"The action was one brought to recover damages for the breach of a contract entered into between one W.E. Zander, plaintiff's assignor, and the defendant, by the terms of which said Zander agreed to deliver, to the defendant, f. o. b. San Diego, live lobsters at seventeen cents per pound, and boiled lobsters at nineteen cents per pound, to the extent of five tons per week, from the date of said agreement, to wit, April 2, 1917, to October 15, 1917, to be paid for upon presentation of shipping receipts showing that the goods were received in good order by the transportation company. The agreement contained a clause to the effect that the defendant should have 'the exclusive right to sell these lobsters in California, north of parallel 36 deg. north latitude, and in the states of Oregon, Washington and Nevada.' The defendant received certain shipments of these lobsters between April 2 and May 15, 1917, but on or about the latter date refused to order or receive or accept any further shipments of said lobsters or to further comply with his said agreement, to the plaintiff's damage, according to the averments of the complaint, in the sum of $5,579.41. The defendant in his answer, while admitting the making of said agreement, made certain denials as to his refusal to accept said lobsters under said agreement, and also as to the profit which would have accrued to the plaintiff or his assignor as a result of the keeping of said agreement. In addition to these denials the defendant filed an amendment to his answer in which he affirmatively averred that at the time of entering into said contract the said W.E. Zander represented to defendant that he was the sole agent for a certain fisheries company at San Diego, California, of which said company one M. Kondo was the manager, and that said fisheries company would control the entire supply of lobsters which could be shipped into California from Mexican waters during the term of said contract, and that if said defendant would agree to take the number of tons of said lobsters per week from said Zander, during said time, the said Zander or the said fisheries company would supply no lobsters during said period to any other person or persons north of the thirty-sixth parallel, and that the defendant would have the exclusive right to sell such lobsters in the territory named in said contract north of said parallel of latitude. He further alleges that he relied upon said representations in entering into said contract, but that he at no time received or had the exclusive right to sell said lobsters north of said parallel, nor did the said Zander live up to or perform his part of the agreement in that regard, and for that reason said defendant refused to order or receive any lobsters from said Zander after the fifteenth day of May, 1917."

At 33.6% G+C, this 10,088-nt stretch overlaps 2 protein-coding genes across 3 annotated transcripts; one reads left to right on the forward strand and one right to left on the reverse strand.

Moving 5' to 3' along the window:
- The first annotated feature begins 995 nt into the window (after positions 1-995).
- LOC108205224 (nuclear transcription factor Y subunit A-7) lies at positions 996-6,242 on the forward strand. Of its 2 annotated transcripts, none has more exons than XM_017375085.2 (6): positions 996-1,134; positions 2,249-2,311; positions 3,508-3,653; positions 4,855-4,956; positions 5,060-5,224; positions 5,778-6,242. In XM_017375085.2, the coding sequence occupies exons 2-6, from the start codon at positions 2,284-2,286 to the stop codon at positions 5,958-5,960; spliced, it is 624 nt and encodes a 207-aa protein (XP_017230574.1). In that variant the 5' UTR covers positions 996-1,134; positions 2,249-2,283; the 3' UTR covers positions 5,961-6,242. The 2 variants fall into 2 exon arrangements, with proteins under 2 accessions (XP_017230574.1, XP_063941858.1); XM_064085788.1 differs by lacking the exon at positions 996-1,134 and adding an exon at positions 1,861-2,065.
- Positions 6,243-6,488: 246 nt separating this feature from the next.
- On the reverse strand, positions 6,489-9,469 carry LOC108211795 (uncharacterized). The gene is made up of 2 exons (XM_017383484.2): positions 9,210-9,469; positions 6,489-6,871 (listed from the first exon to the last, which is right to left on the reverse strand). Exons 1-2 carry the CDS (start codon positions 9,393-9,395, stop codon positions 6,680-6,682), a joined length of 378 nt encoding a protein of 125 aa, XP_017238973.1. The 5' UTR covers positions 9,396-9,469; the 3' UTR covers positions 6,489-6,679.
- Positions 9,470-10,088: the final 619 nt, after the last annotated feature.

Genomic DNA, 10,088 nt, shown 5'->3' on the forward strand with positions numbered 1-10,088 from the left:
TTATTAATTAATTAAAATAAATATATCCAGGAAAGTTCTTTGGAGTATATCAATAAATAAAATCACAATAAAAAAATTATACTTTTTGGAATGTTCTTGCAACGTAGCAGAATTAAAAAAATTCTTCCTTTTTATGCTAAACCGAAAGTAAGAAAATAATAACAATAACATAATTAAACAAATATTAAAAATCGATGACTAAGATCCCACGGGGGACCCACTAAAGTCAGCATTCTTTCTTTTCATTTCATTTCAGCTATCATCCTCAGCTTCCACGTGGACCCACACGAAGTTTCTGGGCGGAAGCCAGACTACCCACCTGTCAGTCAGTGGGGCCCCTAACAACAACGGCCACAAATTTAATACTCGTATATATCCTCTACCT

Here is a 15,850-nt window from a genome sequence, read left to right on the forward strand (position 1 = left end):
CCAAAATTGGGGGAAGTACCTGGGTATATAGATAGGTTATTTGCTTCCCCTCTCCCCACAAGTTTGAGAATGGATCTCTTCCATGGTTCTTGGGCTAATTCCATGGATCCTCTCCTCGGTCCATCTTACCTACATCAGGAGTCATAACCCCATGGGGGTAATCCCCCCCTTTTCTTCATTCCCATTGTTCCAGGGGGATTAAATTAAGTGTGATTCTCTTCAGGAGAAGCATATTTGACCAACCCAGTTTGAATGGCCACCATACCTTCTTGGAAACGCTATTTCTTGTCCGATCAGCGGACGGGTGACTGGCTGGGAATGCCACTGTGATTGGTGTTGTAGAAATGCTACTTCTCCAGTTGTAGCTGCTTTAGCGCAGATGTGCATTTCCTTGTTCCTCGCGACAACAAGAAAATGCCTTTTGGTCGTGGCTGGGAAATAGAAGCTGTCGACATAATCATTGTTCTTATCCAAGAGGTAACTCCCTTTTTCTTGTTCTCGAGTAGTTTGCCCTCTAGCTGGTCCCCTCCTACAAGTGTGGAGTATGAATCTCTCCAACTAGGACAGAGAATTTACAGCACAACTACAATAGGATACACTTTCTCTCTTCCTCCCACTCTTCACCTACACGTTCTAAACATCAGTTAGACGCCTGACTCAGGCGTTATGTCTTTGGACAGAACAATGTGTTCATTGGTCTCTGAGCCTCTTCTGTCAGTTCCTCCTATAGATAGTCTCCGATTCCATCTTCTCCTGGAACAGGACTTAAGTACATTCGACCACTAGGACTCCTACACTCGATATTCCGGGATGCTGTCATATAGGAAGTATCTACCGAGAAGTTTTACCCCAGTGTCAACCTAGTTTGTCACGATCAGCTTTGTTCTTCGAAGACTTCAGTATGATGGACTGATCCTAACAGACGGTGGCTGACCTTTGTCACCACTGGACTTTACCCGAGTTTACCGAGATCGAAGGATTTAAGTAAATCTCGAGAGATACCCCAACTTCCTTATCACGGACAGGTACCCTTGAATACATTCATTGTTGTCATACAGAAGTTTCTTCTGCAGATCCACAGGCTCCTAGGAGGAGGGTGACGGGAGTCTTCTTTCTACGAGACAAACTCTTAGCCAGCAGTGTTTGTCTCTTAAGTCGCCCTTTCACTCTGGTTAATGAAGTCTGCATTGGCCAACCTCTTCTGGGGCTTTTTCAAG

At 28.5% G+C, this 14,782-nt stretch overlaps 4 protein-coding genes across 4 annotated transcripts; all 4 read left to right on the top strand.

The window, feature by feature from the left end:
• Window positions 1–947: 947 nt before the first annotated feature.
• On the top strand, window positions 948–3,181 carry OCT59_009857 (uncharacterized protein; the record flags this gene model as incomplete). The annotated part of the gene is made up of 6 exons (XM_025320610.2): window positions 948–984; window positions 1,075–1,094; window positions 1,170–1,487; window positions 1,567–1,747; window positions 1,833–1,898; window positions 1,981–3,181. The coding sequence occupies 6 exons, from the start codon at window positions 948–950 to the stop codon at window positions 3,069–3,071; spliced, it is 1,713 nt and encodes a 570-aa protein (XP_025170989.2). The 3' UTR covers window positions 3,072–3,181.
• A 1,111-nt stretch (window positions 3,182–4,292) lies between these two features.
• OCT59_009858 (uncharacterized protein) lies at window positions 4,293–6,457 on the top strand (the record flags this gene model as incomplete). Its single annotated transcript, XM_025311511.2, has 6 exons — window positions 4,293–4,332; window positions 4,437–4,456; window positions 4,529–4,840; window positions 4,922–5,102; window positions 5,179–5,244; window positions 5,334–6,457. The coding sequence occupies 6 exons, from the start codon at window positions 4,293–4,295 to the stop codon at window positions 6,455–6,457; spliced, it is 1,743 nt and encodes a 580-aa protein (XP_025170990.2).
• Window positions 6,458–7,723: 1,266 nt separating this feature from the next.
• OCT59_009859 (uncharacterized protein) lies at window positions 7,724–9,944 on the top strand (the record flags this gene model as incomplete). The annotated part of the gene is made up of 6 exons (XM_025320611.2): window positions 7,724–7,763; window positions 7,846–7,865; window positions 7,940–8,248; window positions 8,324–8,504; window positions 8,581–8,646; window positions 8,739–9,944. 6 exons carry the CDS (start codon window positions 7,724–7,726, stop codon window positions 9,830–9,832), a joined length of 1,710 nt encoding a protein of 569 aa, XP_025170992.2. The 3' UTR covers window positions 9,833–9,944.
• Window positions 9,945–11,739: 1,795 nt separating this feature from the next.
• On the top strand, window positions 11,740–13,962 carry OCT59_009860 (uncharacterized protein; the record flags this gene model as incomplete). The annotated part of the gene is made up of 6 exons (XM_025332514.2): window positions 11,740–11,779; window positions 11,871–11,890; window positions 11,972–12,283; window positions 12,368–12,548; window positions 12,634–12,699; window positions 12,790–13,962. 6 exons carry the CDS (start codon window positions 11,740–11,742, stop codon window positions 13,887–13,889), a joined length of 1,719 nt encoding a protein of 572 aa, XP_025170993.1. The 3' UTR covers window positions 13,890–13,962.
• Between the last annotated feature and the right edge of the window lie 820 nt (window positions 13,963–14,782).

Upon the issues as thus made up the cause proceeded to trial, and upon such trial plaintiff's assignor, Zander, testified to an agreement between himself and the fisheries company represented by said Kondo, by which Zander was to receive the lobsters, which in turn he was to sell to the defendant. He testified also that so far as he, Kondo, and the fisheries company were concerned, it was understood that during the pendency of the contract Kondo would not ship lobsters into the territory, and consequently they did not, nor did either of them, sell or supply lobsters to any other person than said defendant for delivery or use north of the thirty-sixth parallel of latitude; that he deemed himself obligated not to sell lobsters to any other parties than the defendant in that territory. There was some testimony offered on behalf of the defendant to the effect that the fisheries company violated this understanding.
Upon the submission of the cause findings were waived, and the court rendered judgment in plaintiff's favor for the sum of four thousand five hundred dollars and costs. From such judgment the defendant has prosecuted this appeal.